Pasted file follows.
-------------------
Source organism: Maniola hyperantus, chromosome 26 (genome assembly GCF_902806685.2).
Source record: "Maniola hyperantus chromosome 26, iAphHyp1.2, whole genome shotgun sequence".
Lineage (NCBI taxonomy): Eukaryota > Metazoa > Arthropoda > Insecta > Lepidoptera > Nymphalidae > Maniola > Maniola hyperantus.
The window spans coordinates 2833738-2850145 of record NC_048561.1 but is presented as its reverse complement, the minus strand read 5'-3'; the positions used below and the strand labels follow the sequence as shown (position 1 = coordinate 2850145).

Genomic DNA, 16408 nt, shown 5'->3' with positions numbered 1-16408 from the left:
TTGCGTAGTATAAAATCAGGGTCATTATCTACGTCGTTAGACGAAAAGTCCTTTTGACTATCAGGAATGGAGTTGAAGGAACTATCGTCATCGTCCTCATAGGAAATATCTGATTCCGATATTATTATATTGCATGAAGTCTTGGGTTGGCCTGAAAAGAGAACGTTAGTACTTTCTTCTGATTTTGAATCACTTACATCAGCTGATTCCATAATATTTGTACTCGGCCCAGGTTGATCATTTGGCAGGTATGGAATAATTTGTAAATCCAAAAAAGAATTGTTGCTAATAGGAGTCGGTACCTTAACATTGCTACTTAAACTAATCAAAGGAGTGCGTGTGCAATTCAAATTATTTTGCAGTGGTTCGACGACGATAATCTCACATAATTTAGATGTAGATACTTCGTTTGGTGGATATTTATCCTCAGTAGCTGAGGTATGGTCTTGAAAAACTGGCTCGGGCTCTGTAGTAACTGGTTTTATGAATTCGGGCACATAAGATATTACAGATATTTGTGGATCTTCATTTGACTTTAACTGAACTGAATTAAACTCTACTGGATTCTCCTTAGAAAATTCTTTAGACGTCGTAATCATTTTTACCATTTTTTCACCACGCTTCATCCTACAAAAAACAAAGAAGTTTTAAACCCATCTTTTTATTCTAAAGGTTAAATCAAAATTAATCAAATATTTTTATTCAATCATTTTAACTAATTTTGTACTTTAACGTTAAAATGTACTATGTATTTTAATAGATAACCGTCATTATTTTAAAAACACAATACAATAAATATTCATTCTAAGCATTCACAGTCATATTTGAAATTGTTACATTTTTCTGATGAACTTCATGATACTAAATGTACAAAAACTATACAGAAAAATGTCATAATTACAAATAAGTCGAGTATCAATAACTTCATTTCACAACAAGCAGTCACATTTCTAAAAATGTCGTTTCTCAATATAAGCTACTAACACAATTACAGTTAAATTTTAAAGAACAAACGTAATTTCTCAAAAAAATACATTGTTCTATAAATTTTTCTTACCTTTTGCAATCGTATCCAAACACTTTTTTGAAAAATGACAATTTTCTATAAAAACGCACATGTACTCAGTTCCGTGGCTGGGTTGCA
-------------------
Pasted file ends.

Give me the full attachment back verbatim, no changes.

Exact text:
Source organism: Maniola hyperantus, chromosome 26 (genome assembly GCF_902806685.2).
Source record: "Maniola hyperantus chromosome 26, iAphHyp1.2, whole genome shotgun sequence".
Lineage (NCBI taxonomy): Eukaryota > Metazoa > Arthropoda > Insecta > Lepidoptera > Nymphalidae > Maniola > Maniola hyperantus.
The window spans coordinates 2833738-2850145 of record NC_048561.1 but is presented as its reverse complement, the minus strand read 5'-3'; the positions used below and the strand labels follow the sequence as shown (position 1 = coordinate 2850145).

Genomic DNA, 16408 nt, shown 5'->3' with positions numbered 1-16408 from the left:
TTGCGTAGTATAAAATCAGGGTCATTATCTACGTCGTTAGACGAAAAGTCCTTTTGACTATCAGGAATGGAGTTGAAGGAACTATCGTCATCGTCCTCATAGGAAATATCTGATTCCGATATTATTATATTGCATGAAGTCTTGGGTTGGCCTGAAAAGAGAACGTTAGTACTTTCTTCTGATTTTGAATCACTTACATCAGCTGATTCCATAATATTTGTACTCGGCCCAGGTTGATCATTTGGCAGGTATGGAATAATTTGTAAATCCAAAAAAGAATTGTTGCTAATAGGAGTCGGTACCTTAACATTGCTACTTAAACTAATCAAAGGAGTGCGTGTGCAATTCAAATTATTTTGCAGTGGTTCGACGACGATAATCTCACATAATTTAGATGTAGATACTTCGTTTGGTGGATATTTATCCTCAGTAGCTGAGGTATGGTCTTGAAAAACTGGCTCGGGCTCTGTAGTAACTGGTTTTATGAATTCGGGCACATAAGATATTACAGATATTTGTGGATCTTCATTTGACTTTAACTGAACTGAATTAAACTCTACTGGATTCTCCTTAGAAAATTCTTTAGACGTCGTAATCATTTTTACCATTTTTTCACCACGCTTCATCCTACAAAAAACAAAGAAGTTTTAAACCCATCTTTTTATTCTAAAGGTTAAATCAAAATTAATCAAATATTTTTATTCAATCATTTTAACTAATTTTGTACTTTAACGTTAAAATGTACTATGTATTTTAATAGATAACCGTCATTATTTTAAAAACACAATACAATAAATATTCATTCTAAGCATTCACAGTCATATTTGAAATTGTTACATTTTTCTGATGAACTTCATGATACTAAATGTACAAAAACTATACAGAAAAATGTCATAATTACAAATAAGTCGAGTATCAATAACTTCATTTCACAACAAGCAGTCACATTTCTAAAAATGTCGTTTCTCAATATAAGCTACTAACACAATTACAGTTAAATTTTAAAGAACAAACGTAATTTCTCAAAAAAATACATTGTTCTATAAATTTTTCTTACCTTTTGCAATCGTATCCAAACACTTTTTTGAAAAATGACAATTTTCTATAAAAACGCACATGTACTCAGTTCCGTGGCTGGGTTGCA